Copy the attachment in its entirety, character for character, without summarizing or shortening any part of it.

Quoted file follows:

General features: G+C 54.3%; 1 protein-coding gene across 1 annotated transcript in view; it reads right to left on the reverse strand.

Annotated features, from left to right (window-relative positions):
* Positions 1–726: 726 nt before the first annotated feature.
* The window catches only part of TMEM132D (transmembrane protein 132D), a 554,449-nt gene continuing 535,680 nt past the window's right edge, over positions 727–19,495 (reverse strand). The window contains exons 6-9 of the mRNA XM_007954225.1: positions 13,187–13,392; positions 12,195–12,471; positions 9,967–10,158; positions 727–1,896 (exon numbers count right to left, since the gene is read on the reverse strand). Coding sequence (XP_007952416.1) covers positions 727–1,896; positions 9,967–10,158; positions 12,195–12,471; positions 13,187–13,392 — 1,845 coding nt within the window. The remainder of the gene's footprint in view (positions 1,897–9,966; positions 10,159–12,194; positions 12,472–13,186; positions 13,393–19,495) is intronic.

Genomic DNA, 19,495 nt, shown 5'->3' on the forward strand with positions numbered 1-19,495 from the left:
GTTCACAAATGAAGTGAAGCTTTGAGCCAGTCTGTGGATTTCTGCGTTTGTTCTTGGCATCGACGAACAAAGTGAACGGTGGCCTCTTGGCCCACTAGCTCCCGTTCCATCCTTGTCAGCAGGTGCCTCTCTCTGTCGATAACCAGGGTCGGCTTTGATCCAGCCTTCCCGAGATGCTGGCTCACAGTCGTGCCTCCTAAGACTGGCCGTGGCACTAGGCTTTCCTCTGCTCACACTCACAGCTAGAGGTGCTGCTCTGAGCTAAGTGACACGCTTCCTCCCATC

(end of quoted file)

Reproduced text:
General features: G+C 54.3%; 1 protein-coding gene across 1 annotated transcript in view; it reads right to left on the reverse strand.

Annotated features, from left to right (window-relative positions):
* Positions 1–726: 726 nt before the first annotated feature.
* The window catches only part of TMEM132D (transmembrane protein 132D), a 554,449-nt gene continuing 535,680 nt past the window's right edge, over positions 727–19,495 (reverse strand). The window contains exons 6-9 of the mRNA XM_007954225.1: positions 13,187–13,392; positions 12,195–12,471; positions 9,967–10,158; positions 727–1,896 (exon numbers count right to left, since the gene is read on the reverse strand). Coding sequence (XP_007952416.1) covers positions 727–1,896; positions 9,967–10,158; positions 12,195–12,471; positions 13,187–13,392 — 1,845 coding nt within the window. The remainder of the gene's footprint in view (positions 1,897–9,966; positions 10,159–12,194; positions 12,472–13,186; positions 13,393–19,495) is intronic.

Genomic DNA, 19,495 nt, shown 5'->3' on the forward strand with positions numbered 1-19,495 from the left:
GTTCACAAATGAAGTGAAGCTTTGAGCCAGTCTGTGGATTTCTGCGTTTGTTCTTGGCATCGACGAACAAAGTGAACGGTGGCCTCTTGGCCCACTAGCTCCCGTTCCATCCTTGTCAGCAGGTGCCTCTCTCTGTCGATAACCAGGGTCGGCTTTGATCCAGCCTTCCCGAGATGCTGGCTCACAGTCGTGCCTCCTAAGACTGGCCGTGGCACTAGGCTTTCCTCTGCTCACACTCACAGCTAGAGGTGCTGCTCTGAGCTAAGTGACACGCTTCCTCCCATC